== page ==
Intel Corp on Thursday beat analysts’ estimates for quarterly profit and revenue, driven by its high-margin data center business and strong demand for its PC chips, sending its shares up as much as 6 percent in extended trading, although those gains later evaporated on concerns about US trade tensions with China.
The company’s 39 percent rise in profits and better-than-expected fourth-quarter forecast should come as a relief for investors after three days of grim news from other major chipmakers that have shaken stock markets globally.
Intel executives said they do not see any near-term weakness from the trade tensions or Chinese economy, despite large data center customers and consumer PC factories being located there.
However, Intel’s share gains in extended trading diminished to less than 1 percent after Intel interim chief executive Bob Swan said that trade tensions could be a “headwind” in the longer term next year.
Texas Instruments Inc, STMicroelectronics NV and SK Hynix Inc have all warned of slowing demand for the remainder of the year.
Intel bucked the trend thanks to strong sales of chips for PCs, the second quarter in a row that the company benefited from the sector after years of stagnation in that business, and increasing sales of iPhone modem chips.
Swan told reporters that the PC chip strength came from computer purchases by business customers in developed economies, as well as gamers building high-end machines.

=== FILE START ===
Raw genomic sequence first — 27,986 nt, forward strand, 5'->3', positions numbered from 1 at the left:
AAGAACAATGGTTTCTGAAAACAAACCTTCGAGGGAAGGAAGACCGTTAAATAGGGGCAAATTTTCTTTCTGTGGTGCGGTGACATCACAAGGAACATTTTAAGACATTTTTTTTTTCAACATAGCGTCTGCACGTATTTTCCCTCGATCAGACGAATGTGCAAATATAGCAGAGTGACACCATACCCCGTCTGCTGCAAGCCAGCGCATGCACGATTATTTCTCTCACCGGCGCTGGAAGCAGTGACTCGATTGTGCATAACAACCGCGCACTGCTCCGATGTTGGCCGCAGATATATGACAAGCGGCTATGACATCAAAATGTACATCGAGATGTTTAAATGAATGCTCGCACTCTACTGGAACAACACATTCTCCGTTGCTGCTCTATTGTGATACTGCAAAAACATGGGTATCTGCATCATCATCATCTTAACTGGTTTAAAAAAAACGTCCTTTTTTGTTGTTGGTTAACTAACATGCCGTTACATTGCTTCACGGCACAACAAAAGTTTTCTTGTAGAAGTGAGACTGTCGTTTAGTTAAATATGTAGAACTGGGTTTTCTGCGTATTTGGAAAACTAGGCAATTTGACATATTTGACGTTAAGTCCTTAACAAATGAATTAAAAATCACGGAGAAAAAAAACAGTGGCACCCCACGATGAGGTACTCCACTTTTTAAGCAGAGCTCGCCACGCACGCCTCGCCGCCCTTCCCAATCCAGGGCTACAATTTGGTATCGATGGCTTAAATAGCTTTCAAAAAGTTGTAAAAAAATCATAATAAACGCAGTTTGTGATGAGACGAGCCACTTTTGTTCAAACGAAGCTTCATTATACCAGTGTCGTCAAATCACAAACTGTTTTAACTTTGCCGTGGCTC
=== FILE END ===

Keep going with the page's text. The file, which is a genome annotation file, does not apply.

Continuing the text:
Many firms are upgrading their PCs because Microsoft Corp has said that it would end support for some older versions of its Windows operating system in early 2020.
Also boosting Intel sales this quarter was its business for modems, which connect smartphones to wireless data networks, which was up 131 percent in the quarter. The gain resulted from Intel completely replacing rival modem supplier Qualcomm Inc in the latest models of Apple Inc’s iPhone.
However, Swan said that the modem sales were also pressuring Intel’s margins and contributed to the firm lowering its fourth-quarter operating margin outlook to 34.5 percent.
Intel predicted fourth-quarter revenue of US$19 billion and adjusted earnings of US$1.22 per share.
On a conference call with investors, Swan said that he expected capital expenditures on memory chips to be “a little bit lower” next year.
The company’s net income rose to US$6.40 billion, or US$1.38 per share, in the quarter that ended on Sept. 29, from US$4.52 billion, or US$0.94 per share, in the same period last year.
Excluding items, the company earned US$1.40 per share. Net revenue rose 18.7 percent to US$19.16 billion.
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